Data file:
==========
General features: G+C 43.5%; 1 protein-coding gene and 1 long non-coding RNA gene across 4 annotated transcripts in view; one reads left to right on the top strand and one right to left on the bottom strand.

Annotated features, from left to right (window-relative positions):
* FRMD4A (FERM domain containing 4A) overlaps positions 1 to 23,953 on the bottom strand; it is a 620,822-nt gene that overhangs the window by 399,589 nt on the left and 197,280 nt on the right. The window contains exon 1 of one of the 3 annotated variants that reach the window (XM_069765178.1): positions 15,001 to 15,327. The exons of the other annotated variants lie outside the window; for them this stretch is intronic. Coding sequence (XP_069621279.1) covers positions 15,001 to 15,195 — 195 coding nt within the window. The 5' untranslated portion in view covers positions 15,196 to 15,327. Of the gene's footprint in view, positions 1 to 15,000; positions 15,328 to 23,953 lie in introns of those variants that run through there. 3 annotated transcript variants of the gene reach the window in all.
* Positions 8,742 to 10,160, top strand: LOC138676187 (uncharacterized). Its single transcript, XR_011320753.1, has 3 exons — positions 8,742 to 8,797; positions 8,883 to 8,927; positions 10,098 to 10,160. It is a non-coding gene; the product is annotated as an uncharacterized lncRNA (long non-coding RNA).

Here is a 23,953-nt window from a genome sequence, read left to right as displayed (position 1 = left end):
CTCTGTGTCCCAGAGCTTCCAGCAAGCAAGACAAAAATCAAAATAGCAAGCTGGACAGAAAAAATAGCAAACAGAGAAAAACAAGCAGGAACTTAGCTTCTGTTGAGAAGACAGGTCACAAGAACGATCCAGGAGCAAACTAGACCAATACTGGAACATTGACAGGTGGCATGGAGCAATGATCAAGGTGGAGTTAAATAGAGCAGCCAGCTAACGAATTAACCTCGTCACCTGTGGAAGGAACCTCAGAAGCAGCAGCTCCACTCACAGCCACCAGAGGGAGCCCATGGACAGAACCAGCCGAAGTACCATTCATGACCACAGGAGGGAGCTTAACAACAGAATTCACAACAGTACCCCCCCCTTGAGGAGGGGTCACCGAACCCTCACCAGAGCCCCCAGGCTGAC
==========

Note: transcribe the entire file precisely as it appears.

General features: G+C 43.5%; 1 protein-coding gene and 1 long non-coding RNA gene across 4 annotated transcripts in view; one reads left to right on the top strand and one right to left on the bottom strand.

Annotated features, from left to right (window-relative positions):
* FRMD4A (FERM domain containing 4A) overlaps positions 1 to 23,953 on the bottom strand; it is a 620,822-nt gene that overhangs the window by 399,589 nt on the left and 197,280 nt on the right. The window contains exon 1 of one of the 3 annotated variants that reach the window (XM_069765178.1): positions 15,001 to 15,327. The exons of the other annotated variants lie outside the window; for them this stretch is intronic. Coding sequence (XP_069621279.1) covers positions 15,001 to 15,195 — 195 coding nt within the window. The 5' untranslated portion in view covers positions 15,196 to 15,327. Of the gene's footprint in view, positions 1 to 15,000; positions 15,328 to 23,953 lie in introns of those variants that run through there. 3 annotated transcript variants of the gene reach the window in all.
* Positions 8,742 to 10,160, top strand: LOC138676187 (uncharacterized). Its single transcript, XR_011320753.1, has 3 exons — positions 8,742 to 8,797; positions 8,883 to 8,927; positions 10,098 to 10,160. It is a non-coding gene; the product is annotated as an uncharacterized lncRNA (long non-coding RNA).

Here is a 23,953-nt window from a genome sequence, read left to right as displayed (position 1 = left end):
CTCTGTGTCCCAGAGCTTCCAGCAAGCAAGACAAAAATCAAAATAGCAAGCTGGACAGAAAAAATAGCAAACAGAGAAAAACAAGCAGGAACTTAGCTTCTGTTGAGAAGACAGGTCACAAGAACGATCCAGGAGCAAACTAGACCAATACTGGAACATTGACAGGTGGCATGGAGCAATGATCAAGGTGGAGTTAAATAGAGCAGCCAGCTAACGAATTAACCTCGTCACCTGTGGAAGGAACCTCAGAAGCAGCAGCTCCACTCACAGCCACCAGAGGGAGCCCATGGACAGAACCAGCCGAAGTACCATTCATGACCACAGGAGGGAGCTTAACAACAGAATTCACAACAGTACCCCCCCCTTGAGGAGGGGTCACCGAACCCTCACCAGAGCCCCCAGGCTGAC